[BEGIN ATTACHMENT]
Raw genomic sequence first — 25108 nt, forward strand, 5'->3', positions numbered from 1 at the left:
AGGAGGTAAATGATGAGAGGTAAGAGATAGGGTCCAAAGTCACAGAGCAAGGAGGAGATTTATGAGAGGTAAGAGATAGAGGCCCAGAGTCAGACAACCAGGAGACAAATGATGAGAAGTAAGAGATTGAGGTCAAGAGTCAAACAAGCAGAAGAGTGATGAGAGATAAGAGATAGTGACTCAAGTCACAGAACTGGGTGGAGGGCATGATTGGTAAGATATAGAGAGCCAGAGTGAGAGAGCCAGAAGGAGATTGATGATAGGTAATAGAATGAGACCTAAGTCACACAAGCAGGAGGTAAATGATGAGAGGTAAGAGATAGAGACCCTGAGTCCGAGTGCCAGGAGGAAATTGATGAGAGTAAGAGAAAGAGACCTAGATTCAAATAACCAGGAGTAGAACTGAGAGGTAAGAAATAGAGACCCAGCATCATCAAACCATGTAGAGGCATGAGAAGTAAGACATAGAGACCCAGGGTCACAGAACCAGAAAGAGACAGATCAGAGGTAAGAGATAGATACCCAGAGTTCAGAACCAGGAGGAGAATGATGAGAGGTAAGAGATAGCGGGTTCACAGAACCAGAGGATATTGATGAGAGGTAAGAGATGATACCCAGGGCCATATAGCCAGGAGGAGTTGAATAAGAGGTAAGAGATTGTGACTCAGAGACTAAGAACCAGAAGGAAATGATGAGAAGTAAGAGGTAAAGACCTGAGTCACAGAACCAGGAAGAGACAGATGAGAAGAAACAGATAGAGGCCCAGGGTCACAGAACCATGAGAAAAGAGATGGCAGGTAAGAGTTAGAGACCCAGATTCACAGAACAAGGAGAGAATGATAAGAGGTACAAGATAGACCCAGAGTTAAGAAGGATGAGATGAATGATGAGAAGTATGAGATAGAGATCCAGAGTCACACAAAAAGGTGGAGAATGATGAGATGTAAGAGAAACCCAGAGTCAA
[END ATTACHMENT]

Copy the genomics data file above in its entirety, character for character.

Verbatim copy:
Raw genomic sequence first — 25108 nt, forward strand, 5'->3', positions numbered from 1 at the left:
AGGAGGTAAATGATGAGAGGTAAGAGATAGGGTCCAAAGTCACAGAGCAAGGAGGAGATTTATGAGAGGTAAGAGATAGAGGCCCAGAGTCAGACAACCAGGAGACAAATGATGAGAAGTAAGAGATTGAGGTCAAGAGTCAAACAAGCAGAAGAGTGATGAGAGATAAGAGATAGTGACTCAAGTCACAGAACTGGGTGGAGGGCATGATTGGTAAGATATAGAGAGCCAGAGTGAGAGAGCCAGAAGGAGATTGATGATAGGTAATAGAATGAGACCTAAGTCACACAAGCAGGAGGTAAATGATGAGAGGTAAGAGATAGAGACCCTGAGTCCGAGTGCCAGGAGGAAATTGATGAGAGTAAGAGAAAGAGACCTAGATTCAAATAACCAGGAGTAGAACTGAGAGGTAAGAAATAGAGACCCAGCATCATCAAACCATGTAGAGGCATGAGAAGTAAGACATAGAGACCCAGGGTCACAGAACCAGAAAGAGACAGATCAGAGGTAAGAGATAGATACCCAGAGTTCAGAACCAGGAGGAGAATGATGAGAGGTAAGAGATAGCGGGTTCACAGAACCAGAGGATATTGATGAGAGGTAAGAGATGATACCCAGGGCCATATAGCCAGGAGGAGTTGAATAAGAGGTAAGAGATTGTGACTCAGAGACTAAGAACCAGAAGGAAATGATGAGAAGTAAGAGGTAAAGACCTGAGTCACAGAACCAGGAAGAGACAGATGAGAAGAAACAGATAGAGGCCCAGGGTCACAGAACCATGAGAAAAGAGATGGCAGGTAAGAGTTAGAGACCCAGATTCACAGAACAAGGAGAGAATGATAAGAGGTACAAGATAGACCCAGAGTTAAGAAGGATGAGATGAATGATGAGAAGTATGAGATAGAGATCCAGAGTCACACAAAAAGGTGGAGAATGATGAGATGTAAGAGAAACCCAGAGTCAA